Who Is The Real Kobe

When Kobe Bryant was arrested two weeks ago after a 19-year-old Colorado woman accused him of sexual assault, the reaction from friends and fans was almost universal: that's just not like Kobe. It seemed impossible that the 24-year-old Los Angeles Laker, best known for his signature slam dunks and megawatt smile, could commit such a crime. But on Friday, the Eagle County, Colo., district attorney, Mark Hurlbert, charged Bryant with felony sexual assault. Now, as the basketball star prepares to convince a jury that his only crime was "the mistake of adultery," not rape, friends and fans are wondering this: who is Kobe Bryant?

Bryant's life on the court has been an open book--from his leap straight out of high school to the NBA in 1996 to his public rivalry with team captain Shaquille O'Neal. Yet even those who should be familiar with Bryant's every move admit the young man in the No. 8 jersey is something of an enigma. "I think a lot of people never really got to know Kobe at all," says fellow Laker Rick Fox, adding that Bryant was hard to connect with, even from the very beginning. When he arrived in Los Angeles, Bryant would dress and undress in a separate part of the Laker locker room, and to this day he prefers to hole up in his hotel room after road games instead of partying with his teammates. "He kept to himself and we let him do that. I can only imagine what it was like for him then, being so isolated," Fox says. Other teammates are less diplomatic: "The way he was so into his wife, you figured he would never stray from her. He was too goody-two-shoes to do that," says one. "But obviously we didn't know him as well as we thought." So secretive was Bryant that he apparently didn't even tell Laker management that he had gone to Colorado for knee surgery, the reason for his June 30 stay at the Lodge & Spa at Cordillera, where the alleged victim was working at the front desk.

Bryant's tendency to isolate himself --(coupled with his tendency to hog the ball) is strangely at odds with his public persona as the squeaky-clean Laker who speaks Italian and is faultlessly polite to everyone from reporters to hangers-on. But being a loner hasn't endeared him to his teammates, and he's had numerous run-ins with coach Phil Jackson, who's criticized him in the press for a lack of maturity and an "all about me" attitude. The alienation doesn't end at the locker-room door: after marrying an 18-year-old high-school student in April 2001, Bryant became temporarily estranged from his parents and two older sisters, who quickly moved back to their hometown of Philadelphia in a show of protest. "His family did not at all approve of the marriage," says a friend of Bryant's.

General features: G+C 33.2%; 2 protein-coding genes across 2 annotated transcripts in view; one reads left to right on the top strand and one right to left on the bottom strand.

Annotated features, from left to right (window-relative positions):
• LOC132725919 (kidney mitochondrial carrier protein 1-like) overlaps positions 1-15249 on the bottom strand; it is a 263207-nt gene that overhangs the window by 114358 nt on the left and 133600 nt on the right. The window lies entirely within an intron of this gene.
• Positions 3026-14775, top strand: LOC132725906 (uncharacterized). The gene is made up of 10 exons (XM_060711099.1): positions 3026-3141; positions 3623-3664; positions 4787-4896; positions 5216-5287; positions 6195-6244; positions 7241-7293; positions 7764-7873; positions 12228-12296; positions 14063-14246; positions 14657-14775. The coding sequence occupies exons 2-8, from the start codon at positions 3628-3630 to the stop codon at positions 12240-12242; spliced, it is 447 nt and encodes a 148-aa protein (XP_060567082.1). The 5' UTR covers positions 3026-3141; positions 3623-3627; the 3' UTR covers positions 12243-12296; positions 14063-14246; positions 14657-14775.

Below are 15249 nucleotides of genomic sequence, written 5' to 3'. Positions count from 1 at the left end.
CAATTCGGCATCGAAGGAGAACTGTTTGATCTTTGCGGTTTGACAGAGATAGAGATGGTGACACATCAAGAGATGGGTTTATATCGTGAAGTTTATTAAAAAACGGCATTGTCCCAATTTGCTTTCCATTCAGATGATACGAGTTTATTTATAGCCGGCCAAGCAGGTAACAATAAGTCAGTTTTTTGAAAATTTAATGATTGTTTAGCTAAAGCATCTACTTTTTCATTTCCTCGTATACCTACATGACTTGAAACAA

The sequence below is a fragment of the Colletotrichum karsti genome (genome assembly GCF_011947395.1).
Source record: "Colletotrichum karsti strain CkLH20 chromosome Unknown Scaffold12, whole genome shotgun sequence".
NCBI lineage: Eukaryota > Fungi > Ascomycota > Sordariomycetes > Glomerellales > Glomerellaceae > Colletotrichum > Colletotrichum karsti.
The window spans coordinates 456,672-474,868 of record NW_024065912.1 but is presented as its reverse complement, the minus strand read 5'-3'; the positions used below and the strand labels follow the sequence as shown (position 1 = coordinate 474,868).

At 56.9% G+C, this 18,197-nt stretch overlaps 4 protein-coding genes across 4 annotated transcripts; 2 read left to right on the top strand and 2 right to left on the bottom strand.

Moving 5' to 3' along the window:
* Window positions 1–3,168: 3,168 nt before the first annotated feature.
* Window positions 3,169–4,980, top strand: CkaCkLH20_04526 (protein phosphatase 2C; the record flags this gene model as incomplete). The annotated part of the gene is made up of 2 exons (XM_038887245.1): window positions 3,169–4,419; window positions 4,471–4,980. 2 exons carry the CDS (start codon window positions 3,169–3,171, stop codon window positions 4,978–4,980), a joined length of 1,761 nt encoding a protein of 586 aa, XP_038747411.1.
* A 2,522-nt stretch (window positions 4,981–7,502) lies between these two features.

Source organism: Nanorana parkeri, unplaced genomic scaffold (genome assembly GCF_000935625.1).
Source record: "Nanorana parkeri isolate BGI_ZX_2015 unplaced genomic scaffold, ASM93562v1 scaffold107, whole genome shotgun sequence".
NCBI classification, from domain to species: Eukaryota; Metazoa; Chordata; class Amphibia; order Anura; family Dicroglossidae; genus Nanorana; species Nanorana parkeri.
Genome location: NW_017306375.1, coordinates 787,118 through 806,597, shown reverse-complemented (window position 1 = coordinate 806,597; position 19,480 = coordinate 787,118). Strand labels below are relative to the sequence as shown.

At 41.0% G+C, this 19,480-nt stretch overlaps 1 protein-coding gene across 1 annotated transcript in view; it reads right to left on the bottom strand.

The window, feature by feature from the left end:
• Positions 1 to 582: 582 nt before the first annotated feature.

Kobe's friends say race was small part of the family's problem: Kobe's wife, Vanessa, is half Hispanic and half white. But mostly "they thought she had too much control over him and that he was way too wrapped up in her," the friend says. "He didn't even get a prenup. That's how whipped he was. Other guys in the business tried to tell him, but that's how Kobe is, stubborn to a fault and never listening to anybody about anything, even his family." When Bryant went home to Philadelphia for last year's All-Star Game and took home the MVP award, his family was nowhere in attendance, and the local crowd booed him for disloyalty to their city. "I guess I never realized how people felt about me," he told NEWSWEEK at the time. "I never saw a problem with the way I handled things. I was trying to be me."

Despite the criminal charge, the Lakers say they have no intention of keeping Bryant out of the lineup when training camp starts in September--assuming he fully recovers from the knee surgery. But it remains to be seen how much play he'll get once his trial is underway after an Aug. 6 arraignment. For now, the team is hoping that the recent addition of Karl Malone and Gary Payton will somehow distract fans' attention from Bryant's troubles. The NBA has made no official comment, but sources say the league will just wait it out and let Bryant's legal team do its job.

Meantime, Nike, McDonald's and Sprite will have to decide for themselves whether they still want Bryant as a spokesman, given the kind of public speaking he's doing these days. In other words, don't expect to see Bryant's mug on any commercials, except those advertising on the evening news. Sprite and McDonald's have been silent on the matter, as has Nike, which just signed the star to a $40 million contract. "I can't imagine that these companies will support him for long," says Harold Jones, a sports agent in Utah. "They will probably quietly pull out without much fanfare. And it's not about the charges, really. Even without them, he's been cheating on his wife and that's enough."

On Friday, a tearful Bryant appeared at the Staples Center with his wife to declare his innocence. "I love my wife," he said, while explaining that the sex he'd had in Colorado was consensual--and a mistake. "Together, we're going to fight these false accusations." Earlier that day Vanessa herself made a statement: "I know my husband made a mistake--the mistake of adultery. He and I will have to deal with that." Byrant's advisers have hinted at a possible defense that will include calling the young woman's character into question. Until the trial, Bryant can only wait and hope that his legal team is as skillful in the courtroom as he's been on the court.

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